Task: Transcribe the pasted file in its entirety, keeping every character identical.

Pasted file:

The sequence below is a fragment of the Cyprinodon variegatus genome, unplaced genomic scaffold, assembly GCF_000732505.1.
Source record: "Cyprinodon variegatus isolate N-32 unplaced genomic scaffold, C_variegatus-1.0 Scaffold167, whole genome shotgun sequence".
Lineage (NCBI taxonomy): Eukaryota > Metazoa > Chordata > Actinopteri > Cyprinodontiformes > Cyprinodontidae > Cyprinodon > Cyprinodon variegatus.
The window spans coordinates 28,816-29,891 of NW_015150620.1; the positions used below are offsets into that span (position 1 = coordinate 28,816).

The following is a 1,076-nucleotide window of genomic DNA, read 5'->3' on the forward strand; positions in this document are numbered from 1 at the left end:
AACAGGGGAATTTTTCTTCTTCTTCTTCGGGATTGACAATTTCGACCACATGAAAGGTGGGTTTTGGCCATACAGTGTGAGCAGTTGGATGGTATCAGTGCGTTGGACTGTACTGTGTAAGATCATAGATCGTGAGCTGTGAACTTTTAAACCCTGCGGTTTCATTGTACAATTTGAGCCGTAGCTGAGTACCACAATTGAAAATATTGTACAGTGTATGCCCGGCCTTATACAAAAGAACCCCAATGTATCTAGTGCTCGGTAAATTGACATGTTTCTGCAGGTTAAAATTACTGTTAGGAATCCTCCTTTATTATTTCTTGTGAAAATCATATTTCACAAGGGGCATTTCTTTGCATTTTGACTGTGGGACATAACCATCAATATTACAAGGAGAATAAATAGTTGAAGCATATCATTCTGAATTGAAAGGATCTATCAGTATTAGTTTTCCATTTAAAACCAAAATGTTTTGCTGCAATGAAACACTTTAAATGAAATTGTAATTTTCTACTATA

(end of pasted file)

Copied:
The sequence below is a fragment of the Cyprinodon variegatus genome, unplaced genomic scaffold, assembly GCF_000732505.1.
Source record: "Cyprinodon variegatus isolate N-32 unplaced genomic scaffold, C_variegatus-1.0 Scaffold167, whole genome shotgun sequence".
Lineage (NCBI taxonomy): Eukaryota > Metazoa > Chordata > Actinopteri > Cyprinodontiformes > Cyprinodontidae > Cyprinodon > Cyprinodon variegatus.
The window spans coordinates 28,816-29,891 of NW_015150620.1; the positions used below are offsets into that span (position 1 = coordinate 28,816).

The following is a 1,076-nucleotide window of genomic DNA, read 5'->3' on the forward strand; positions in this document are numbered from 1 at the left end:
AACAGGGGAATTTTTCTTCTTCTTCTTCGGGATTGACAATTTCGACCACATGAAAGGTGGGTTTTGGCCATACAGTGTGAGCAGTTGGATGGTATCAGTGCGTTGGACTGTACTGTGTAAGATCATAGATCGTGAGCTGTGAACTTTTAAACCCTGCGGTTTCATTGTACAATTTGAGCCGTAGCTGAGTACCACAATTGAAAATATTGTACAGTGTATGCCCGGCCTTATACAAAAGAACCCCAATGTATCTAGTGCTCGGTAAATTGACATGTTTCTGCAGGTTAAAATTACTGTTAGGAATCCTCCTTTATTATTTCTTGTGAAAATCATATTTCACAAGGGGCATTTCTTTGCATTTTGACTGTGGGACATAACCATCAATATTACAAGGAGAATAAATAGTTGAAGCATATCATTCTGAATTGAAAGGATCTATCAGTATTAGTTTTCCATTTAAAACCAAAATGTTTTGCTGCAATGAAACACTTTAAATGAAATTGTAATTTTCTACTATA